Former Resident Honored for Mentoring by Obama

Thursday, February 2, 2012
By Transcript Staff

President Barack Obama honored former Winthrop resident and Winthrop High graduate Dr. Karen Panetta (center) as a Presidential Awardee for Excellence in Science, Mathematics, and Engineering Mentoring. Dr. Panetta is a professor of Electrical and Computer Engineering at Tufts University.

President Obama honored former Winthrop resident, Dr. Karen Panetta as an Outstanding Science, Math and Engineering Mentor.

On December 12, when former Winthrop resident and Winthrop High School graduate, Dr. Karen Panetta entered the West Wing of the White House, she couldn’t help but be in awe of the Marine standing perfectly frozen at attention as she passed him. The corridor walls were lined with Norman Rockwell paintings, which depicted scenes of famous people waiting in the same area as Karen Panetta now found herself, waiting for her appointment with U.S. President Obama.

At the end of the hallway, a door opened and out stepped U.S. President Barack Obama welcoming and inviting Dr. Panetta and her fellow colleagues into the Oval Office. For the first time in her life, the Tufts University Professor found herself speechless.

Dr. Panetta was among nine individuals and eight organizations that President Obama has honored as recipients of the Presidential Award for Excellence in Science, Mathematics and Engineering Mentoring.

Administered by the National Science Foundation (NSF), the Presidential Award for Excellence in Science, Mathematics and Engineering Mentoring is awarded by the White House to individuals and organizations in recognition of the crucial role that mentoring plays in the academic and personal development of students studying science and engineering–particularly those who belong to groups that are underrepresented in these fields. By offering their expertise and encouragement, mentors help prepare the next generation of scientists and engineers while ensuring that tomorrow’s innovators reflect and benefit from the diverse talent of the United States.

Colleagues, administrators and students in their home institutions nominate candidates for the award. The mentoring can involve students at any grade level from elementary through graduate school. In addition to being honored at the White House, recipients receive awards of $25,000 from NSF to advance their mentoring efforts.

“Through their commitment to education and innovation, these individuals and organizations are playing a crucial role in the development of our 21st century workforce,” President Obama said when he first announced the awardees. “Our nation owes them a debt of gratitude for helping ensure that America remains the global leader in science and engineering for years to come.”

Dr. Panetta’s work with youth to inspire them to pursue engineering and science through her internationally acclaimed “Nerd Girls” Program has impacted many Massachusetts communities. When the Twin Lights on Thacher Island lost power due to the lack of electricity, Dr. Panetta and her team of Nerd Girls, came to the rescue using solar energy to restore electricity to the North Tower light Beacon. Their LED Light Beacon was the first to use LED technology for lighthouses and has subsequently been adopted by the U.S. Coast Guard for other lighthouses. The team also designed and implemented solar systems to charge the battery operated car on the island used for transporting supplies as well as a solar energy system to power the island’s two Keeper’s houses.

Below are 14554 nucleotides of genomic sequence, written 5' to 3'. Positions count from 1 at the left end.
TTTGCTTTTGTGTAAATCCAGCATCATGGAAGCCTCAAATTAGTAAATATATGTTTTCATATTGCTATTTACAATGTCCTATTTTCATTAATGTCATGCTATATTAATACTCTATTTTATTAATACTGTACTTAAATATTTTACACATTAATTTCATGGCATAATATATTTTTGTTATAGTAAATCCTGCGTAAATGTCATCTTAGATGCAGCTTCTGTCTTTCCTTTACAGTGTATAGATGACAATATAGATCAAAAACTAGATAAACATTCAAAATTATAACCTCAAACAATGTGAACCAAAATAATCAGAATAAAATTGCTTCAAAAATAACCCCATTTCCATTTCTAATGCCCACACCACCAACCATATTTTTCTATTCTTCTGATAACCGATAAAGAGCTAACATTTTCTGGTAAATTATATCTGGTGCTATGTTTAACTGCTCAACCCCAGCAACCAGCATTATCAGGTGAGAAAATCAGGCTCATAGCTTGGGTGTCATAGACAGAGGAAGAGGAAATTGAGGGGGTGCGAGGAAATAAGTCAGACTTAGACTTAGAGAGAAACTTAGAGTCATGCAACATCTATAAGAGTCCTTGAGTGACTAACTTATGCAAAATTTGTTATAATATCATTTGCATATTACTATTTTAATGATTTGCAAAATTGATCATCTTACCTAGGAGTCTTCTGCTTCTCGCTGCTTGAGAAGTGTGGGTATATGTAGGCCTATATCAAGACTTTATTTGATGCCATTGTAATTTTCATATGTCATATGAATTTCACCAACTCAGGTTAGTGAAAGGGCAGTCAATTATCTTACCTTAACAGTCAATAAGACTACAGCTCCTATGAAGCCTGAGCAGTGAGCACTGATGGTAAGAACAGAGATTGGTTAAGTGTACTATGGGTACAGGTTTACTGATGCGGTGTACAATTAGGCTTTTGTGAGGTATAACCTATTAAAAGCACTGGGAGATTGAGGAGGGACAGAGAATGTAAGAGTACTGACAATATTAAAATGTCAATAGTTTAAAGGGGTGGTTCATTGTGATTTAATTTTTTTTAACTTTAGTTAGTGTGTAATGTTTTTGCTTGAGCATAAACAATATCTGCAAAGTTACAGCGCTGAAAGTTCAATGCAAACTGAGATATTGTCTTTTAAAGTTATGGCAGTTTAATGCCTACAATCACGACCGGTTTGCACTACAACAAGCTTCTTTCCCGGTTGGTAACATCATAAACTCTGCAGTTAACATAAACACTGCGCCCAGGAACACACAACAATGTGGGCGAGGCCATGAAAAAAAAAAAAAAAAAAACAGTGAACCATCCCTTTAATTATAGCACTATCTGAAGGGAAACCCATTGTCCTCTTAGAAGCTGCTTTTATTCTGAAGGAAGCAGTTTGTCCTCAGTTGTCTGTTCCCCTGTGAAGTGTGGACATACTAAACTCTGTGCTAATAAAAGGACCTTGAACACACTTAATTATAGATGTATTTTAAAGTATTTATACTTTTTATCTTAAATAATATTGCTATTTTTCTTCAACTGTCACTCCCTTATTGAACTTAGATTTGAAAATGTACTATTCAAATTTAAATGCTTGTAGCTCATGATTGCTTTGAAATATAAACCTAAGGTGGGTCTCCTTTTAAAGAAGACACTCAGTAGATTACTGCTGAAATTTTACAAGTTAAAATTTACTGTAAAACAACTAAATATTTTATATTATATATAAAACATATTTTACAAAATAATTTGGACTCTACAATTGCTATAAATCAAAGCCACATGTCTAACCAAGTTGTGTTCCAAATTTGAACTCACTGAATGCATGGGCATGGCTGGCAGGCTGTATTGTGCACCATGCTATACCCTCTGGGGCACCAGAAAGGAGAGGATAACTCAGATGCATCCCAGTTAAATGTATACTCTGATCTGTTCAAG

Each year, Dr. Panetta invites local middle school children and their teachers to visit Dr. Panetta and a team of her Nerd Girls on the Tufts University campus in Medford, MA to experience what it is like to be an engineering student and work on real world projects that change people’s lives.

Dr. Panetta and her team currently have more projects underway, and this award will allow them to complete those projects as well as help local schools explore new engineering and science projects for students.

Dr. Panetta in a press release stated, “I am very excited about this award. It is really a testament to my parents, Rita and Ralph Panetta of Winthrop, who worked so hard to ensure that I could attend college after graduating from Winthrop High School.”

Dr. Panetta is the first woman engineer to ever receive tenure in the Department of Electrical and Computer Engineering at Tufts University and is a Fellow of the IEEE (Institute of Electrical and Electronic Engineers). She is the Editor-In-Chief of the award winning IEEE Women in Engineering Magazine. In 2007-2009, Dr. Panetta served as the IEEE Women in Engineering Worldwide Director and was the 2011 Chair of the Boston Section of the IEEE. She is the 2011 Anita Borg Institute, Women of Vision recipient and has been recognized by the Massachusetts Conference for Women, and received the American Association of Engineering Societies, Norman Augustine Award. In 2011, She was awarded a Medal as the Harriet B. Rigas Award from the IEEE Education Society. She is the Founder of the internationally acclaimed Nerd Girls Program. Dr. Panetta received a B.S. degree in Computer Engineering from Boston University and her M.S. and Ph.D. degrees from Northeastern University.  Dr. Panetta is the wife of Mr. Jamie Heller and is the daughter of Ralph and Rita Panetta of Winthrop and the sister of Ralph Jr. and Mark Panetta of Saugus.

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